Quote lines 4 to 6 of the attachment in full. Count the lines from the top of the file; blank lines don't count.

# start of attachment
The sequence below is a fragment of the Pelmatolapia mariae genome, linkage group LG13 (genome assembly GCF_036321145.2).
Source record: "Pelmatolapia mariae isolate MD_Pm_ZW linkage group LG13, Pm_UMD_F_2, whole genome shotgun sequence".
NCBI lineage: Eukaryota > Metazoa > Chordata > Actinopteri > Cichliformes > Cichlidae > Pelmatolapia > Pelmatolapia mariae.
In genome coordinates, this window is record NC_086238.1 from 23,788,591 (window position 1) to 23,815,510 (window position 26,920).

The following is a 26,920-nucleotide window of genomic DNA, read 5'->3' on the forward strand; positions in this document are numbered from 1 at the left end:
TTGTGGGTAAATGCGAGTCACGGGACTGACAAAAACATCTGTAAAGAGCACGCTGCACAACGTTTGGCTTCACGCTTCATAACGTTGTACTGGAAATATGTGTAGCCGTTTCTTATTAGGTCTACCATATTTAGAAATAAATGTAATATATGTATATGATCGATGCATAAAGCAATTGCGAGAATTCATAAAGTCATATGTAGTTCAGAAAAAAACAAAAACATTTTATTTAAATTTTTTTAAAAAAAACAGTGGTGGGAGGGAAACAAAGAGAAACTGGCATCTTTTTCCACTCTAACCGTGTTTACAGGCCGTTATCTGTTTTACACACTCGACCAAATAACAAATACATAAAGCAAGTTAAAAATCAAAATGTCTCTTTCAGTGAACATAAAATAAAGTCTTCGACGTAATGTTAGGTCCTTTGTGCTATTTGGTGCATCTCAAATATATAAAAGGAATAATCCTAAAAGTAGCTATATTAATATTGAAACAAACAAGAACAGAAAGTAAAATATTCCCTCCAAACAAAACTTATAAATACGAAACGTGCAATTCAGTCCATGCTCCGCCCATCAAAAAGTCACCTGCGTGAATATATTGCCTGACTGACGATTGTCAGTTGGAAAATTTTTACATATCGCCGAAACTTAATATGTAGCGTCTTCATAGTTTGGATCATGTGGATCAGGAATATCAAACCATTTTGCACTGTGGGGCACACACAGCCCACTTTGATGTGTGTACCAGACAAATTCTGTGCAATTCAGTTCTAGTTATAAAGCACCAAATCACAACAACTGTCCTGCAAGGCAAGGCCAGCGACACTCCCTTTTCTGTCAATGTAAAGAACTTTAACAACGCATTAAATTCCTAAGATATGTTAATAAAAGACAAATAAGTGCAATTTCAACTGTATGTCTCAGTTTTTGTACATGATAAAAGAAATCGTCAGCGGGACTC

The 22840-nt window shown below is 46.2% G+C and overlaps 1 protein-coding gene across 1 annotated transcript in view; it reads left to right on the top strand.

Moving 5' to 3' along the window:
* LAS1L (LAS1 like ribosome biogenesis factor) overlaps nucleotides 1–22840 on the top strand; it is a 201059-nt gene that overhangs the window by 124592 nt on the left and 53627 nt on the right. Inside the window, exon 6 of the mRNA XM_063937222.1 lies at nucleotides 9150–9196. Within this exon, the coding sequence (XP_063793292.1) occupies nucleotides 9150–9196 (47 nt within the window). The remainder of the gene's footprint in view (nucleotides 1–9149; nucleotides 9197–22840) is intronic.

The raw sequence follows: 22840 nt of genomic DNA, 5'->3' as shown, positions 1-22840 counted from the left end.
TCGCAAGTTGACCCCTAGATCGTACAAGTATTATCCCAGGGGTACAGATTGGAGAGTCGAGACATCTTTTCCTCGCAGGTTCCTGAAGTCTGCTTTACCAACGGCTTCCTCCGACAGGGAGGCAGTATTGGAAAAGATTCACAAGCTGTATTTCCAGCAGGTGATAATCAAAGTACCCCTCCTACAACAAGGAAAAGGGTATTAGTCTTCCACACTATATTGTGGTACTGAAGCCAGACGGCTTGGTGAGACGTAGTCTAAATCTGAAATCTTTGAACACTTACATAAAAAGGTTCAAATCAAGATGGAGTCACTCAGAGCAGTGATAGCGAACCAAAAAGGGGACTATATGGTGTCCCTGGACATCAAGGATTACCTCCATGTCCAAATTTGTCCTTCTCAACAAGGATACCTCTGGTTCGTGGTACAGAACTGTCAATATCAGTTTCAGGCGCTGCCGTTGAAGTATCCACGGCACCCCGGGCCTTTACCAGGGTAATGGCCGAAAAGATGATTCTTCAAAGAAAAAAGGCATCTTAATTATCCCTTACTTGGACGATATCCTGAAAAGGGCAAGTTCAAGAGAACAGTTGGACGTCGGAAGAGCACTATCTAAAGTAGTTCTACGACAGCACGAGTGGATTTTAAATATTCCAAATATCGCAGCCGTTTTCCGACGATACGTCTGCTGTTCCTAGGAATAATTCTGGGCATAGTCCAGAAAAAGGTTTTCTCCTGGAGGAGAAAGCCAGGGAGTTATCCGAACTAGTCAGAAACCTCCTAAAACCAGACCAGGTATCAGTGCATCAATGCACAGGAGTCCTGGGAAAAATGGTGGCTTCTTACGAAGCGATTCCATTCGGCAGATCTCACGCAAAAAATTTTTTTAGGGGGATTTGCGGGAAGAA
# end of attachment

In genome coordinates, this window is record NC_086238.1 from 23,788,591 (window position 1) to 23,815,510 (window position 26,920).

The following is a 26,920-nucleotide window of genomic DNA, read 5'->3' on the forward strand; positions in this document are numbered from 1 at the left end:
TTGTGGGTAAATGCGAGTCACGGGACTGACAAAAACATCTGTAAAGAGCACGCTGCACAACGTTTGGCTTCACGCTTCATAACGTTGTACTGGAAATATGTGTAGCCGTTTCTTATTAGGTCTACCATATTTAGAAATAAATGTAATATATGTATATGATCGATGCATAAAGCAATTGCGAGAATTCATAAAGTCATATGTAGTTCAGAAAAAAACAAAAACATTTTATTTAAATTTTTTTAAAAAAAACAGTGGTGGGAGGGAAACAAAGAGAAACTGGCATCTTTTTCCACTCTAACCGTGTTTACAGGCCGTTATCTGTTTTACACACTCGACCAAATAACAAATACATAAAGCAAGTTAAAAATCAAAATGTCTCTTTCAGTGAACATAAAATAAAGTCTTCGACGTAATGTTAGGTCCTTTGTGCTATTTGGTGCATCTCAAATATATAAAAGGAATAATCCTAAAAGTAGCTATATTAATATTGAAACAAACAAGAACAGAAAGTAAAATATTCCCTCCAAACAAAACTTATAAATACGAAACGTGCAATTCAGTCCATGCTCCGCCCATCAAAAAGTCACCTGCGTGAATATATTGCCTGACTGACGATTGTCAGTTGGAAAATTTTTACATATCGCCGAAACTTAATATGTAGCGTCTTCATAGTTTGGATCATGTGGATCAGGAATATCAAACCATTTTGCACTGTGGGGCACACACAGCCCACTTTGATGTGTGTACCAGACAAATTCTGTGCAATTCAGTTCTAGTTATAAAGCACCAAATCACAACAACTGTCCTGCAAGGCAAGGCCAGCGACACTCCCTTTTCTGTCAATGTAAAGAACTTTAACAACGCATTAAATTCCTAAGATATGTTAATAAAAGACAAATAAGTGCAATTTCAACTGTATGTCTCAGTTTTTGTACATGATAAAAGAAATCGTCAGCGGGACTC